Simple Marketing Advice
Marketing can be confusing. Sometimes, it’s hard to figure out how exactly to design a piece so it’s the most effective, or how to word a specific offer.
To help you sift through the myriad of ways to market a promotion, here’s some simple advice to help guarantee your success.
Don’t bother with bullet pointing your amenities. People, even folks who have never been in a gym, understand that you have amenities related to fitness. Instead, use the space on your marketing piece for photos and testimonials. The only other wording should be something like this: “We feel that we are the best gym in town. Come in and be a member for 30 days for $19. If you don’t feel we are the best, no problem.”
Photos. You need to have pictures of members using kettlebells, ropes, balls, TRX and sleds. Do not use pictures of rows of selectorized equipment or cardio equipment with no actual people in the shot. A coach with a small group of clients is ideal. Studies have shown that consumers react better to advertising that showcases people, and are drawn to faces, so be sure to capitalize on that.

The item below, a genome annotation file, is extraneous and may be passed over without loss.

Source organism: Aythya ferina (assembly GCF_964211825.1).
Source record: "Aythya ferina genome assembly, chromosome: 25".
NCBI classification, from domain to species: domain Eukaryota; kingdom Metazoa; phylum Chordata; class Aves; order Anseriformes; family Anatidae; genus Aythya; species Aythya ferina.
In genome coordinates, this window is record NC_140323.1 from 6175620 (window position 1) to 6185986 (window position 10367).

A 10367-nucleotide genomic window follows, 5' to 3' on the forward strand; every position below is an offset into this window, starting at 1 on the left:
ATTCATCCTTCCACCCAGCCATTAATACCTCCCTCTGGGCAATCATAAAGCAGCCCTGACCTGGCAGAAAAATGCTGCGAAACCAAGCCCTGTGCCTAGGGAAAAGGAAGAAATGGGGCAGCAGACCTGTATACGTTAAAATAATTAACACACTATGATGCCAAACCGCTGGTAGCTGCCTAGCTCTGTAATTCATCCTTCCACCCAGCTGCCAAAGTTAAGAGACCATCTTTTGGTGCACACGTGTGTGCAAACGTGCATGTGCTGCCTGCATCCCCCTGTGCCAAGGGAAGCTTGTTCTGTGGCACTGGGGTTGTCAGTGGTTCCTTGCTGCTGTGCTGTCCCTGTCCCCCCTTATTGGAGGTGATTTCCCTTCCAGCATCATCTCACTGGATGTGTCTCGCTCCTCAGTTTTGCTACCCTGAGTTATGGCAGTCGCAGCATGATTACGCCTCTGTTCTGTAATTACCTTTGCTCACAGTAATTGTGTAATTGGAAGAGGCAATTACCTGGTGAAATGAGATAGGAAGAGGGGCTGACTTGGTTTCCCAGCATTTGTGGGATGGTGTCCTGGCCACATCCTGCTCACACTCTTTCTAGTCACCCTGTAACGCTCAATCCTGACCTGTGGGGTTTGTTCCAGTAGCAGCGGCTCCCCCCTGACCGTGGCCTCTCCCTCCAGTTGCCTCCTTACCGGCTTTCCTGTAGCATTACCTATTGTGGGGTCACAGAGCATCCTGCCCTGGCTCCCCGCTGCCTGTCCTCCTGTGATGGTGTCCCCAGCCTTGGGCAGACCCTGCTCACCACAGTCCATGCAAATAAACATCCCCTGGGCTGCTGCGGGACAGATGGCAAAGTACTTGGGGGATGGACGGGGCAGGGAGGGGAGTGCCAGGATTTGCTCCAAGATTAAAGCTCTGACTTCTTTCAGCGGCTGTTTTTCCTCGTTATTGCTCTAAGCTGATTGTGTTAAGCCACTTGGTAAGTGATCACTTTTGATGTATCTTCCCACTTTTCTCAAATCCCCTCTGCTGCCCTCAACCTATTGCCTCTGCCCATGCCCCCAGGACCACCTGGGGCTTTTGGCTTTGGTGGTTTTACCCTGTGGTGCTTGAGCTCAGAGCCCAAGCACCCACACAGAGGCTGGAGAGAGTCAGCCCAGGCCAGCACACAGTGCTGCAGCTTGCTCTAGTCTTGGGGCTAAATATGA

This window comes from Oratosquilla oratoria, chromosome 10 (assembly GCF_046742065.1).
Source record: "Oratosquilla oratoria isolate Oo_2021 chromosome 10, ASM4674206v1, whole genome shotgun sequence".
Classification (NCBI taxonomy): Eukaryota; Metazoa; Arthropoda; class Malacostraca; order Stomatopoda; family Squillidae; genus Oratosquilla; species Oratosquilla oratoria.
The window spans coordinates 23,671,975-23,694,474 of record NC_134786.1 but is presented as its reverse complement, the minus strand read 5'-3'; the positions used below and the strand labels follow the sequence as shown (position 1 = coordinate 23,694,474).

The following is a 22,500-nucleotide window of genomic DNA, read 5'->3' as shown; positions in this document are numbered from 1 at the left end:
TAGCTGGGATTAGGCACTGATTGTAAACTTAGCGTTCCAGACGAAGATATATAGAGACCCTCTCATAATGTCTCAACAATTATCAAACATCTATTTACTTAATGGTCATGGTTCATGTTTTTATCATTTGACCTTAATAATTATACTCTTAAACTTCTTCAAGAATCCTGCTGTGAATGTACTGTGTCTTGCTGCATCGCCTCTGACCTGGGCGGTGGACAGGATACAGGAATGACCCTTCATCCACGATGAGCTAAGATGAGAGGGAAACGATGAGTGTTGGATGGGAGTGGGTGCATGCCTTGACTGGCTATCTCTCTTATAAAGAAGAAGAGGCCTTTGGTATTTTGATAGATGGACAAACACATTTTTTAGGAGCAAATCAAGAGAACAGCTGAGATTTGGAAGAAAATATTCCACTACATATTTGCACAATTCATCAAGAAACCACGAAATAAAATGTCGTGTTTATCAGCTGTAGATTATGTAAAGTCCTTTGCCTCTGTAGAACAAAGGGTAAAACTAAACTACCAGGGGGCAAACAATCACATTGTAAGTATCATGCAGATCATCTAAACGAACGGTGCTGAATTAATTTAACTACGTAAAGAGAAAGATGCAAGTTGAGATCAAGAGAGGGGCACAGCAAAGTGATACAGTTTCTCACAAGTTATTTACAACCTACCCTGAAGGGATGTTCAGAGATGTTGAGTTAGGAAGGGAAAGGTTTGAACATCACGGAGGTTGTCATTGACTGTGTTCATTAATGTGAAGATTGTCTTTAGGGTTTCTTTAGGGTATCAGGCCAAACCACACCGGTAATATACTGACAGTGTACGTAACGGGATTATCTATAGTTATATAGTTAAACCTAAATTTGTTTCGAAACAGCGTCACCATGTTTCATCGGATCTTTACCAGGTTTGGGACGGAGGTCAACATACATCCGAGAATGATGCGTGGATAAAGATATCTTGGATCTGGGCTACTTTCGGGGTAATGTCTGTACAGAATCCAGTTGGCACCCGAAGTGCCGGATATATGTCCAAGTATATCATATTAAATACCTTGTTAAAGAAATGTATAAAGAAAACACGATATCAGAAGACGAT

Testimonials. If you are sending out a 6-inch by 11-inch mailer, or a newspaper insert, have two testimonials on the back. Find two members, one male, one female, who have lost 20 to 30 pounds. Ask them to write a few sentences about their experience at your gym, but be sure to edit for grammar and clarity.
Be purposeful with placement. Finally, for mailers and inserts, the offer should be on the front with one big photo or two smaller photos, and two testimonials should be on the back. For door hangers, the offer should be on the front, with one photo and a testimonial on the back. For 3-inch by 5-inch passes, have an offer and one photo on the front, with one short testimonial on the back.
Jason Linse is the president and founder of The Business of Fitness, a consulting company. He also owns a personality assessment company called People Plus+ Fitness. For more information, he can be reached at email@example.com. Email him with “marketing” in the subject line for a marketing guide.